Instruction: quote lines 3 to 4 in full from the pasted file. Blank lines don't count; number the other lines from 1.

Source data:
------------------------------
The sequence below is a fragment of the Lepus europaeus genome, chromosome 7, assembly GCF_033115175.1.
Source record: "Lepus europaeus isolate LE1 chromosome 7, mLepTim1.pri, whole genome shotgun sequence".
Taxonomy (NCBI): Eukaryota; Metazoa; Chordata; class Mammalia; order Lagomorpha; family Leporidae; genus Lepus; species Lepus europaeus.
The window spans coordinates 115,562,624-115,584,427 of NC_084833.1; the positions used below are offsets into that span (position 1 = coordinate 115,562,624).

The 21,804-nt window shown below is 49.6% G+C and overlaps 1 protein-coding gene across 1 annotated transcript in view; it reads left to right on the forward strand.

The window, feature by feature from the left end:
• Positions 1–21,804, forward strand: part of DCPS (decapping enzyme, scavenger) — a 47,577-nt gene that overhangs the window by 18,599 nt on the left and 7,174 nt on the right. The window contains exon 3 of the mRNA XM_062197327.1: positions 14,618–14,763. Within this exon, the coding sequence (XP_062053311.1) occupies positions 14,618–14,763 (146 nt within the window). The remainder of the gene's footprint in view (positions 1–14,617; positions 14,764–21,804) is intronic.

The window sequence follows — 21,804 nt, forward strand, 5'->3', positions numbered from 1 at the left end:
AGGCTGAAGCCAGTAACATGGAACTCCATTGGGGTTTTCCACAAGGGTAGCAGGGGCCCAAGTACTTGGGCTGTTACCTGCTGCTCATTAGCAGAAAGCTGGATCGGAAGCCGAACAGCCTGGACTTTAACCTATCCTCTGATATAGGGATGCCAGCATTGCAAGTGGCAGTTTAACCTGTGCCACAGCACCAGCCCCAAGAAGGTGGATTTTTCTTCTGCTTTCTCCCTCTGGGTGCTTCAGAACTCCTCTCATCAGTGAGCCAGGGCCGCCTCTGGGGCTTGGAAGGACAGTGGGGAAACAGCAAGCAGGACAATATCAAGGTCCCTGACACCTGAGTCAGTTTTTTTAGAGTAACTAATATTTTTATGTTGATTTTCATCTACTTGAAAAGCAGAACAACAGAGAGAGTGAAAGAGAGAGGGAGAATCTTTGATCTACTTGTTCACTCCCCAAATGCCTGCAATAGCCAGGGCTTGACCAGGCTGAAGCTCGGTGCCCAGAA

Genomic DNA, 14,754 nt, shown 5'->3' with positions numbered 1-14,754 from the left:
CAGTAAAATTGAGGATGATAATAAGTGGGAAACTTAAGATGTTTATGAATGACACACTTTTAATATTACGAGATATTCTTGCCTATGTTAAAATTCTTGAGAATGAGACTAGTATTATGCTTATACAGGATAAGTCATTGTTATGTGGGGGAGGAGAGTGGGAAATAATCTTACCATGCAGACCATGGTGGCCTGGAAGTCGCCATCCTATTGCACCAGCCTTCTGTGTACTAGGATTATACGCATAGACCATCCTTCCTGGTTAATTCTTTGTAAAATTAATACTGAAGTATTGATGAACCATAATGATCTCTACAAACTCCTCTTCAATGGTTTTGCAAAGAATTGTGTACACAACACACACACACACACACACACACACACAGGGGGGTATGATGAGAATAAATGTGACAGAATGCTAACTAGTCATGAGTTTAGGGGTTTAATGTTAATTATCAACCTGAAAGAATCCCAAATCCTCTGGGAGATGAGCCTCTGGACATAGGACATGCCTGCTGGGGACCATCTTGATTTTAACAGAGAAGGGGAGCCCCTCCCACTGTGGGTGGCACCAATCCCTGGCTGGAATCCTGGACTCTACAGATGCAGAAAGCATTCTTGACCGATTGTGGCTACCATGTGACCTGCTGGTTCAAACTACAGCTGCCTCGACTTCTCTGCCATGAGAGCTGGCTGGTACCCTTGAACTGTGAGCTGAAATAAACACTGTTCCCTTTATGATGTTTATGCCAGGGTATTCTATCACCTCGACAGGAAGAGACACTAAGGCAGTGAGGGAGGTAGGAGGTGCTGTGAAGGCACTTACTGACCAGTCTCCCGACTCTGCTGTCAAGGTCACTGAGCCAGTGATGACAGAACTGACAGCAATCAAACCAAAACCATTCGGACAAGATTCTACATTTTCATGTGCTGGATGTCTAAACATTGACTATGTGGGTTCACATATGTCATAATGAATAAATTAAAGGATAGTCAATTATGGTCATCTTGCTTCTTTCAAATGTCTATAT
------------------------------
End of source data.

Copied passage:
Taxonomy (NCBI): Eukaryota; Metazoa; Chordata; class Mammalia; order Lagomorpha; family Leporidae; genus Lepus; species Lepus europaeus.
The window spans coordinates 115,562,624-115,584,427 of NC_084833.1; the positions used below are offsets into that span (position 1 = coordinate 115,562,624).